Link to Original Source

Vodka used as medicinal alcohol

l2718 l2718 writes  |  more than 6 years ago

l2718 (514756) writes "A large dose of ethanol is commonoly used to treat poisoning by other alcohols. When Australian doctors ran out of pure alcohol while treating an Italian tourist who drank ethylene glycol, they tried an alternate medical protocol instead.

"The patient was drip-fed about three standard drinks an hour for three days in the intensive care unit," [a doctor] said. "The hospital's administrators were also very understanding when we explained our reasons for buying a case of vodka."

Reports: Voting machines fail review

l2718 l2718 writes  |  more than 6 years ago

l2718 (514756) writes "The California Secretary of State has released the reports of the teams studying e-voting machines from Dieblod, Hart InterCivic and Sequoia. These were three source code study teams (one for each manufacturer), a "red team" tasked with developing exploits, and an accessibility review team. The conclusion: in all cases the design and implementation are extremely insecure and vulnerable. See also the reactions by Ed Felten and Avi Rubin."
Link to Original Source

l2718 l2718 writes  |  more than 7 years ago

l2718 (514756) writes "Novell has made their next move in their lawsuit against SCO. Clause 4.16(b) of the contact of sale for UNIX System V between Novell and the Santa Cruz Operation (SCO's predecessor), says, in part:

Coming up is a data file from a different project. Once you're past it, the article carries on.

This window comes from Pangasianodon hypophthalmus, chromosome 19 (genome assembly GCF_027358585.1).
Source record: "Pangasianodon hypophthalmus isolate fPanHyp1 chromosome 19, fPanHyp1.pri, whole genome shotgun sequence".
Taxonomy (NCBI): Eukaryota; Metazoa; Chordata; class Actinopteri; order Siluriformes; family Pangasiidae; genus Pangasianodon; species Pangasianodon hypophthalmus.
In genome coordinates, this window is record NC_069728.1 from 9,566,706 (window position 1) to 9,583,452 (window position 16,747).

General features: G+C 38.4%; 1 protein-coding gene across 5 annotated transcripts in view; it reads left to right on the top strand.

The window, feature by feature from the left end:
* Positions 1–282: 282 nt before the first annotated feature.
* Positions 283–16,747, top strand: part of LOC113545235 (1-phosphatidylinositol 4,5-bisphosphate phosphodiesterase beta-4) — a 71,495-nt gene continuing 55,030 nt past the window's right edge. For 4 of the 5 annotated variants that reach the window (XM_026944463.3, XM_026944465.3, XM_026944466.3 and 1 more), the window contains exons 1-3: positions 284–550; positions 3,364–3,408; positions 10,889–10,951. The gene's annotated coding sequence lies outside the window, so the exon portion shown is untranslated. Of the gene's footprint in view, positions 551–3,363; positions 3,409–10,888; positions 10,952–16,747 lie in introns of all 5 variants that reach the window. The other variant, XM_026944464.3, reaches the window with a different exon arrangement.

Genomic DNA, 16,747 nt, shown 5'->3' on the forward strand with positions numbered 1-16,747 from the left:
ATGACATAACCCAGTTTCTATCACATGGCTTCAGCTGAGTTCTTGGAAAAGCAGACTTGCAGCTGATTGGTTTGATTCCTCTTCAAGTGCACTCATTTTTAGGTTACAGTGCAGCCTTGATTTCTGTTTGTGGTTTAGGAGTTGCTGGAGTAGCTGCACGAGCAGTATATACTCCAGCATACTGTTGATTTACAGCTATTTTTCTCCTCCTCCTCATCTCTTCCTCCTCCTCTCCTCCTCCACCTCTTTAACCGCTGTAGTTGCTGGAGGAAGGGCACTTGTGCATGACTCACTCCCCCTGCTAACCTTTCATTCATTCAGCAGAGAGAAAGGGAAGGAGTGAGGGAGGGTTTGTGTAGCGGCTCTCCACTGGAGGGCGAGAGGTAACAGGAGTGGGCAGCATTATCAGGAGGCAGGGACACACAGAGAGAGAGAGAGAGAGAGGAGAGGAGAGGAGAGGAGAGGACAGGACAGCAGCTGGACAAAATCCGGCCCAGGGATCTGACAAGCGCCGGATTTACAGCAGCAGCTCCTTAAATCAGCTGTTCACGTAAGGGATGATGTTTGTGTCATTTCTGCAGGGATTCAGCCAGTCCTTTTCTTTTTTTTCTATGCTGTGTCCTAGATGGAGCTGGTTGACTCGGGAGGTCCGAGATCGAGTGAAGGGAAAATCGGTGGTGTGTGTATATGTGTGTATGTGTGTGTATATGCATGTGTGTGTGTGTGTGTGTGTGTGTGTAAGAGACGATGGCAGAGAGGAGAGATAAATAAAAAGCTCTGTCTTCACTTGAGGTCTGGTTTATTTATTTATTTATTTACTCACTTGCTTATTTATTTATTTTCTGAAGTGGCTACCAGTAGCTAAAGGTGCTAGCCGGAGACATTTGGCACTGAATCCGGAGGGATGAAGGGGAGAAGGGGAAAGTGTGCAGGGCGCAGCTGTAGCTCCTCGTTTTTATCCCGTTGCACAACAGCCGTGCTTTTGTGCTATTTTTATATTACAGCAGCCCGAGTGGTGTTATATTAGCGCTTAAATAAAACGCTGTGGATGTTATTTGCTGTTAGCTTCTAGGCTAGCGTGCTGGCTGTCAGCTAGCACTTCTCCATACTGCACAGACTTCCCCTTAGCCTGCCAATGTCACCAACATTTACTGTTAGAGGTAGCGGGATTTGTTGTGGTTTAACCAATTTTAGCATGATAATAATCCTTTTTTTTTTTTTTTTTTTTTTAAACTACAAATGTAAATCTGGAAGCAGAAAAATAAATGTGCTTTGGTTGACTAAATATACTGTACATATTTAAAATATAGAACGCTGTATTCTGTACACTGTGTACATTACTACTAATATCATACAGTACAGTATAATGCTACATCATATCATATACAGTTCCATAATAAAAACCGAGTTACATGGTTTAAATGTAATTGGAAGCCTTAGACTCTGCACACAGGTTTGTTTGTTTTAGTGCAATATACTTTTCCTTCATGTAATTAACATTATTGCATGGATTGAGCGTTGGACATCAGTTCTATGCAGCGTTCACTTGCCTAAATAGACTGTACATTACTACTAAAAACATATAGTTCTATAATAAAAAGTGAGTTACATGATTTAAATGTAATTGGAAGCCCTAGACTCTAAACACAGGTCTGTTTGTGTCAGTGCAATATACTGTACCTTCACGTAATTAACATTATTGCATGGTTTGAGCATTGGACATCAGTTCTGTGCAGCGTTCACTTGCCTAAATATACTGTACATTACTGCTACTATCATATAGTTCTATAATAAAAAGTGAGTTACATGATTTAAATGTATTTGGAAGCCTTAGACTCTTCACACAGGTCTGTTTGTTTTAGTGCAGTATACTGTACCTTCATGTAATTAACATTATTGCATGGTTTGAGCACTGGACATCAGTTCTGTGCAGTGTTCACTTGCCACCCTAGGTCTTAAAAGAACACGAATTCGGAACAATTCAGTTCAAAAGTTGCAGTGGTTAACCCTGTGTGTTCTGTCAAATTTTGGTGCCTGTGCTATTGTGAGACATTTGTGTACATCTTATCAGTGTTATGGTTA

at [Novell]'s sole discretion and direction, Buyer shall amend, supplement, modify or waive any rights under, or shall assign any rights to, any SVRX License to the extent so directed in any manner or respect by Seller.
Background: After SCO claimed to terminate IBM's UNIX license, Novell directed them (on June 9th, 2003) to waive their right to do so. If granted this motion will make another part of SCO vs. IBM go away — IBM's attempt to enforce the clause in their amdended license agreement saying the license grant is irrevocable and perpetual. Fortunately the same district judge and magistrate judge are overseeing both cases."

l2718 l2718 writes  |  more than 7 years ago

l2718 (514756) writes "Recently installed in Boston University's campus is the world's first mix-to-order ice-cream vending machine. Controlled by a standard PC board and running a Linux-Apache-MySQL-PHP combo the machine makes any of 96 flavours of ice-cream as requested by the customer, and can be remotely monitored and controlled. This should be an interesting AMD-Redhat flavour to try."